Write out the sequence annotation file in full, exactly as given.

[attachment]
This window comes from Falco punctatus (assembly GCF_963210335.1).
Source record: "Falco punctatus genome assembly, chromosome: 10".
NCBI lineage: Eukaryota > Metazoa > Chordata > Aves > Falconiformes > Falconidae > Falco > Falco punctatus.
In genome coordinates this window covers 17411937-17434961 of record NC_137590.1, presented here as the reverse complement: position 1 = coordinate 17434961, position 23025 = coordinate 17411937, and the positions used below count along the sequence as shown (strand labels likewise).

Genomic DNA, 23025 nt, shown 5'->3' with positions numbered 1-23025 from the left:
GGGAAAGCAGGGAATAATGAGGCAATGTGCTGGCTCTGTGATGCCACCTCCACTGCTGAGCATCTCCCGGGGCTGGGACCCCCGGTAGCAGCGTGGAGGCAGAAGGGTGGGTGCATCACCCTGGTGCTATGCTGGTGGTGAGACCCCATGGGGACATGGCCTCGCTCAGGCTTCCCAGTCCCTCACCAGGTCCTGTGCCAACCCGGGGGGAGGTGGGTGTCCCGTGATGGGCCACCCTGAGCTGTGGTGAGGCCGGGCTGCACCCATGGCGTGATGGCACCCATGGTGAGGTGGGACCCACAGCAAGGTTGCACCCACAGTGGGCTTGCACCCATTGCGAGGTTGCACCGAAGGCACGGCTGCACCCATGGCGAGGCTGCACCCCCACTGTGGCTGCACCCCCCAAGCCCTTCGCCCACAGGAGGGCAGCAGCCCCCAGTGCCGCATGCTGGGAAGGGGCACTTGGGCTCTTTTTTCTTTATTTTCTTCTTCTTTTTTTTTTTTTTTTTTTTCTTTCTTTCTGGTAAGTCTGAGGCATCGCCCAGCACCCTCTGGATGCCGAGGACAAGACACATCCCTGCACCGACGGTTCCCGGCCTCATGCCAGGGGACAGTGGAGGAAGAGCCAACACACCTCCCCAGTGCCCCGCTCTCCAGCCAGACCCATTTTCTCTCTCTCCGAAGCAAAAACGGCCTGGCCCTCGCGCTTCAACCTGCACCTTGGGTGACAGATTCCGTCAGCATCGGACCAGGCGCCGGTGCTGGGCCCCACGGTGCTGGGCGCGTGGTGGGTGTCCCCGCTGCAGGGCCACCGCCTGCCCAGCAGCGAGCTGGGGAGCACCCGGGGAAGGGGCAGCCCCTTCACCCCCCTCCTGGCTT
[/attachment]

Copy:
This window comes from Falco punctatus (assembly GCF_963210335.1).
Source record: "Falco punctatus genome assembly, chromosome: 10".
NCBI lineage: Eukaryota > Metazoa > Chordata > Aves > Falconiformes > Falconidae > Falco > Falco punctatus.
In genome coordinates this window covers 17411937-17434961 of record NC_137590.1, presented here as the reverse complement: position 1 = coordinate 17434961, position 23025 = coordinate 17411937, and the positions used below count along the sequence as shown (strand labels likewise).

Genomic DNA, 23025 nt, shown 5'->3' with positions numbered 1-23025 from the left:
GGGAAAGCAGGGAATAATGAGGCAATGTGCTGGCTCTGTGATGCCACCTCCACTGCTGAGCATCTCCCGGGGCTGGGACCCCCGGTAGCAGCGTGGAGGCAGAAGGGTGGGTGCATCACCCTGGTGCTATGCTGGTGGTGAGACCCCATGGGGACATGGCCTCGCTCAGGCTTCCCAGTCCCTCACCAGGTCCTGTGCCAACCCGGGGGGAGGTGGGTGTCCCGTGATGGGCCACCCTGAGCTGTGGTGAGGCCGGGCTGCACCCATGGCGTGATGGCACCCATGGTGAGGTGGGACCCACAGCAAGGTTGCACCCACAGTGGGCTTGCACCCATTGCGAGGTTGCACCGAAGGCACGGCTGCACCCATGGCGAGGCTGCACCCCCACTGTGGCTGCACCCCCCAAGCCCTTCGCCCACAGGAGGGCAGCAGCCCCCAGTGCCGCATGCTGGGAAGGGGCACTTGGGCTCTTTTTTCTTTATTTTCTTCTTCTTTTTTTTTTTTTTTTTTTTCTTTCTTTCTGGTAAGTCTGAGGCATCGCCCAGCACCCTCTGGATGCCGAGGACAAGACACATCCCTGCACCGACGGTTCCCGGCCTCATGCCAGGGGACAGTGGAGGAAGAGCCAACACACCTCCCCAGTGCCCCGCTCTCCAGCCAGACCCATTTTCTCTCTCTCCGAAGCAAAAACGGCCTGGCCCTCGCGCTTCAACCTGCACCTTGGGTGACAGATTCCGTCAGCATCGGACCAGGCGCCGGTGCTGGGCCCCACGGTGCTGGGCGCGTGGTGGGTGTCCCCGCTGCAGGGCCACCGCCTGCCCAGCAGCGAGCTGGGGAGCACCCGGGGAAGGGGCAGCCCCTTCACCCCCCTCCTGGCTT